ANTHONY CHILD (SURGEON) / CHIARA TRENTIN
INNER_SPACES PRIMAVERA 2024 - SOGLIE IMMERSIVE
The listening itinerary exploring the theme of immersive thresholds, or the gradualness of the listener’s perceptual and meditative involvement in the immersive acoustic space of the San Fedele auditorium, continues. The focus of the second evening is a live set by Birmingham DJ Anthony Child (1971), known as Surgeon. The British musician, in addition to his long experience in the techno scene, carries on, with care as if for a secret garden, a very personal production of experimental music using modular synthesizers including the legendary Buchla Music Easel and recently instruments from Soma Laboratory. Child’s research is directed on two complementary sides with the goal of creating an intimate and dreamlike ambient fabric. On one side is the insistence on the improvisational mode to achieve that unique musical moment in which the artist aims not to get in the way of the sonic flow that comes from the interaction between the performer and the instruments used while at the same time, as he writes, “embracing and celebrating all those unexpected musical events that emerge in performance.” On the other side, Anthony Child makes abundant use of rhythmic figures of minimalist origin or, as in the admirable improvisation Count to 5 in the Somatic Loop, from 2021, homogeneous textures composed of droning snorities in the lower register, in the likeness of much of the electronic output of the later Stockhausen (Oktophonie).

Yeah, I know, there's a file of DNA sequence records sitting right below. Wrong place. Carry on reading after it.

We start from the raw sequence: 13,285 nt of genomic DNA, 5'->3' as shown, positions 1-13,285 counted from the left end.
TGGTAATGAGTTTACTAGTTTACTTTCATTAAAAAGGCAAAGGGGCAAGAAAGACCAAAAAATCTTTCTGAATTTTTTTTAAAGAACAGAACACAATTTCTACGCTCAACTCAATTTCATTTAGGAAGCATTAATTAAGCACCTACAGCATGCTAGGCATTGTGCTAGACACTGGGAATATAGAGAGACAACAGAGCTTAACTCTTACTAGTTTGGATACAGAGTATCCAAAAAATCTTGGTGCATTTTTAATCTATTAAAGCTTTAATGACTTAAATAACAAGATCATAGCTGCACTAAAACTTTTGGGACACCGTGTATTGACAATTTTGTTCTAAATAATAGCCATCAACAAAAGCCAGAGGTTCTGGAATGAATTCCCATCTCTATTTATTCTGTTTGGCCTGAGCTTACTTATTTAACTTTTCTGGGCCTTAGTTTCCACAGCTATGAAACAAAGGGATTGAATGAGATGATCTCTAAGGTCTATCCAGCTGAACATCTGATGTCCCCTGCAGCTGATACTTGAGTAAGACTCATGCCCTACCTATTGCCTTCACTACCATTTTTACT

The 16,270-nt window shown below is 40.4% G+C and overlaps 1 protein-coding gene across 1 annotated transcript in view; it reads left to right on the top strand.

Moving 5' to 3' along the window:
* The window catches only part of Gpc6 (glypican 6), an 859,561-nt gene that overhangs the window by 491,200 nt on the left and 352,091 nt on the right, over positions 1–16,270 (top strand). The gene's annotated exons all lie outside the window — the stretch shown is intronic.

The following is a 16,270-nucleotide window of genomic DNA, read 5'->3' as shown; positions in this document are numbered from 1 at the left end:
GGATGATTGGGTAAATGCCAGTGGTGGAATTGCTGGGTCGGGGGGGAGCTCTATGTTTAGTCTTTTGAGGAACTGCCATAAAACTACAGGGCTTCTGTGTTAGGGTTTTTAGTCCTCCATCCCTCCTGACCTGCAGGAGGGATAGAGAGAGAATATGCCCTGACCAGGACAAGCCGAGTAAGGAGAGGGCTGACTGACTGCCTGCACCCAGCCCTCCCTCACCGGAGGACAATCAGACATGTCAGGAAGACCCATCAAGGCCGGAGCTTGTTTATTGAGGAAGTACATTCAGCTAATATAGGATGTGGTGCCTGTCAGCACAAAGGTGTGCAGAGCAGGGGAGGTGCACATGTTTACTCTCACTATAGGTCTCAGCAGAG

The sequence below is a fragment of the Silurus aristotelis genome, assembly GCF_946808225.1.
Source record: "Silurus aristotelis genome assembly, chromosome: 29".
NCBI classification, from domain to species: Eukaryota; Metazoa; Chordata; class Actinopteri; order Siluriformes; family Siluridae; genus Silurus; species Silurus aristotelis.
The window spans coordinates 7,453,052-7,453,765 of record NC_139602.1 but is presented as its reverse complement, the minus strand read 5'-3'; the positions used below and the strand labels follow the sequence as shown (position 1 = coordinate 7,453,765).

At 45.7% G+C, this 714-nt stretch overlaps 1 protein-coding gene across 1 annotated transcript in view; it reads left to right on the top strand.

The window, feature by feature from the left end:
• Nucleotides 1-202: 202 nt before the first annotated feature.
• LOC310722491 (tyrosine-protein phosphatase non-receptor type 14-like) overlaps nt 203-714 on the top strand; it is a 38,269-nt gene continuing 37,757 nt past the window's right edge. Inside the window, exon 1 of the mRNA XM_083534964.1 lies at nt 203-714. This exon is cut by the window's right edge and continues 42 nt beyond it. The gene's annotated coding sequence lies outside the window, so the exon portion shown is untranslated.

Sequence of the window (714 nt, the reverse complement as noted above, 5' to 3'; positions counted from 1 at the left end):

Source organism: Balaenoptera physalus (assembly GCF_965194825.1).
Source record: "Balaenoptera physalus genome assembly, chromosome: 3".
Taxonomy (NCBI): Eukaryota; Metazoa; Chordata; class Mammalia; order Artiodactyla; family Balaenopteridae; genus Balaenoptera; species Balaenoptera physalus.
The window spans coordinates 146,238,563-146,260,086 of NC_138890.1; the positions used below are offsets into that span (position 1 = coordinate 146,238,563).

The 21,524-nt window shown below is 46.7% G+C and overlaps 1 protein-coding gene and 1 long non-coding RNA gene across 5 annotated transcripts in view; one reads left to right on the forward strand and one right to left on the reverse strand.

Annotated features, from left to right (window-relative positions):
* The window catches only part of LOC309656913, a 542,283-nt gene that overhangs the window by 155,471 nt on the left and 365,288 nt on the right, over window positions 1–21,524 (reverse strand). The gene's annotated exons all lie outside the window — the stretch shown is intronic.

Opening the evening will be Chiara Trentin (1991), the youngest musician in the review, already on the San Fedele stage with Francesco Messina for a performance of Wet Meadows of Monte Analogo. This time as soloist on six-string electric cello with live electronics. It is a 35-minute suite entitled Violoncellula, reprising some of the material from her first CD in 2022, produced under the auspices of her maestro, Giovanni Sollima. The musician writes on the cover of her disc, “There is a structural mixture of different eras and a constant overlapping of themes and harmonies that come from classical music (“IV suite” by J.S. Bach for solo cello) and jazz standards (“All the things you are”), also in the improvisation coexist timbres akin to the viola da gamba tradition with typically glitch and sound-on-sound sounds, in an attempt to expand the expressive possibilities of the cello in the evolution of contemporary musical genres.”